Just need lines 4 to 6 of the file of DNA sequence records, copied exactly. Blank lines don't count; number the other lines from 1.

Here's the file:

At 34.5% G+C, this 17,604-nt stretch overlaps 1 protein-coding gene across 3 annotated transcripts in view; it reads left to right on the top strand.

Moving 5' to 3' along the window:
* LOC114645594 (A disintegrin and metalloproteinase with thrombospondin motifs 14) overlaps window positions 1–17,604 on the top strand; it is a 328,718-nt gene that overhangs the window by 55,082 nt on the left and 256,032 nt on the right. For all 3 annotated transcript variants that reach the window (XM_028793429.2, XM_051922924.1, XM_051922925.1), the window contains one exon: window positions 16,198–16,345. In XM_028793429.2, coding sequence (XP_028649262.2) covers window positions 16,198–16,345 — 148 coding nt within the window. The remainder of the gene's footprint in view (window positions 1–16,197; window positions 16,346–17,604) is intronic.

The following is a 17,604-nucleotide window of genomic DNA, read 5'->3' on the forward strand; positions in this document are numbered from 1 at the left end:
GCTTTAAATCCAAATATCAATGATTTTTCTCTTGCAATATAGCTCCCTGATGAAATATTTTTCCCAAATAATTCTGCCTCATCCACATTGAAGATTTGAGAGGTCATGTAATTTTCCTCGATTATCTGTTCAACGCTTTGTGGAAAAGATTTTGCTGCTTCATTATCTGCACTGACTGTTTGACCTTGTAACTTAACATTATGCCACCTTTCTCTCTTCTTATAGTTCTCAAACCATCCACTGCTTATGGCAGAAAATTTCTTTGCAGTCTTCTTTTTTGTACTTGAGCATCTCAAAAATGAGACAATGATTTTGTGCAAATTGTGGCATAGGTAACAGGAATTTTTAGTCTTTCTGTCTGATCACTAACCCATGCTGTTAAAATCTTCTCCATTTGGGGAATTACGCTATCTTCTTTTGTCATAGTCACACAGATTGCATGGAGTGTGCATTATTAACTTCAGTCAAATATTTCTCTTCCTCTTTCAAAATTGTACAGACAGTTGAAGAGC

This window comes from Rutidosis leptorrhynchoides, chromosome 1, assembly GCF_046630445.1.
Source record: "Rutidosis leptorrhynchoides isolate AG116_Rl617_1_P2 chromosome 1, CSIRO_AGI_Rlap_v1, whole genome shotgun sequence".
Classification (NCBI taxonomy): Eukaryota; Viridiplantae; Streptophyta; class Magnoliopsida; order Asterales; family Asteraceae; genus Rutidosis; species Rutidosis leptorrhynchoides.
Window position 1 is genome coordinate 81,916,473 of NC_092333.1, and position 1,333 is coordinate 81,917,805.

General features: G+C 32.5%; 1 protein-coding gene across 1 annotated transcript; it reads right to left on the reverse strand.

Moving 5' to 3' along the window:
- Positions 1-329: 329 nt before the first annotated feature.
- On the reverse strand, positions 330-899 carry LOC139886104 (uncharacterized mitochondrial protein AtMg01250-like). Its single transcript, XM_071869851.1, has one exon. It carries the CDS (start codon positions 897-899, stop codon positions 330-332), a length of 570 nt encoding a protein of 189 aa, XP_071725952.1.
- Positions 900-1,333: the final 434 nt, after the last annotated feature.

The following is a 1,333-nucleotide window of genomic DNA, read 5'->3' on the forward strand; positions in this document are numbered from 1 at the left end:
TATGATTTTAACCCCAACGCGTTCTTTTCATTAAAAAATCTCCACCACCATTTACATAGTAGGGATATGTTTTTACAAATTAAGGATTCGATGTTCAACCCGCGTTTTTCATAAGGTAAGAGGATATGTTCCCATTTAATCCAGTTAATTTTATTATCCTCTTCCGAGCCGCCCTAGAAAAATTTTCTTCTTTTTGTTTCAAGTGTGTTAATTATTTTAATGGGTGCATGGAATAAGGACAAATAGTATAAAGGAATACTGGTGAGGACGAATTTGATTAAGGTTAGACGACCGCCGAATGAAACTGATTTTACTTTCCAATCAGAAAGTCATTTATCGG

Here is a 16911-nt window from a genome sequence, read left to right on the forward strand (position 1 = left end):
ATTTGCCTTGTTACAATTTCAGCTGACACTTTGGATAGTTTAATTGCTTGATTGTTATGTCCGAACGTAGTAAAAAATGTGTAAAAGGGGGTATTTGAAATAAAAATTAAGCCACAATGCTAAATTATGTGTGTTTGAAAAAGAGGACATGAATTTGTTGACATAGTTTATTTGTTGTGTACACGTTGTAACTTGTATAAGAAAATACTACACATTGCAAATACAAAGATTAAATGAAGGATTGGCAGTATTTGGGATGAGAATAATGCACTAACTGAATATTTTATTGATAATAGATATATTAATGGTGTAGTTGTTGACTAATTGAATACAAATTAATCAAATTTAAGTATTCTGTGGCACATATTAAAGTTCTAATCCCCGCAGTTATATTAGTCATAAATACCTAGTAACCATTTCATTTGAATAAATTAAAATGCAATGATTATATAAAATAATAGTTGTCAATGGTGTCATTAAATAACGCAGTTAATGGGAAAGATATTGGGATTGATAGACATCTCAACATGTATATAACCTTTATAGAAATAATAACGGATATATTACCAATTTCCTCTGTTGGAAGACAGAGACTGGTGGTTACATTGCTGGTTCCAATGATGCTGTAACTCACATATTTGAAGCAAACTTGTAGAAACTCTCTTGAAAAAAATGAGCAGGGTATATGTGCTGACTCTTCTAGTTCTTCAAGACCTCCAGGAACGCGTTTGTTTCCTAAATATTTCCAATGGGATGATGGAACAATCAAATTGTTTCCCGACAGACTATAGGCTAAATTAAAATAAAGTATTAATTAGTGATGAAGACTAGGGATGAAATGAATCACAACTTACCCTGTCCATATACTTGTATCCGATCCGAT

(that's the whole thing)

The following is a 17,604-nucleotide window of genomic DNA, read 5'->3' on the forward strand; positions in this document are numbered from 1 at the left end:
GCTTTAAATCCAAATATCAATGATTTTTCTCTTGCAATATAGCTCCCTGATGAAATATTTTTCCCAAATAATTCTGCCTCATCCACATTGAAGATTTGAGAGGTCATGTAATTTTCCTCGATTATCTGTTCAACGCTTTGTGGAAAAGATTTTGCTGCTTCATTATCTGCACTGACTGTTTGACCTTGTAACTTAACATTATGCCACCTTTCTCTCTTCTTATAGTTCTCAAACCATCCACTGCTTATGGCAGAAAATTTCTTTGCAGTCTTCTTTTTTGTACTTGAGCATCTCAAAAATGAGACAATGATTTTGTGCAAATTGTGGCATAGGTAACAGGAATTTTTAGTCTTTCTGTCTGATCACTAACCCATGCTGTTAAAATCTTCTCCATTTGGGGAATTACGCTATCTTCTTTTGTCATAGTCACACAGATTGCATGGAGTGTGCATTATTAACTTCAGTCAAATATTTCTCTTCCTCTTTCAAAATTGTACAGACAGTTGAAGAGC

This window comes from Rutidosis leptorrhynchoides, chromosome 1, assembly GCF_046630445.1.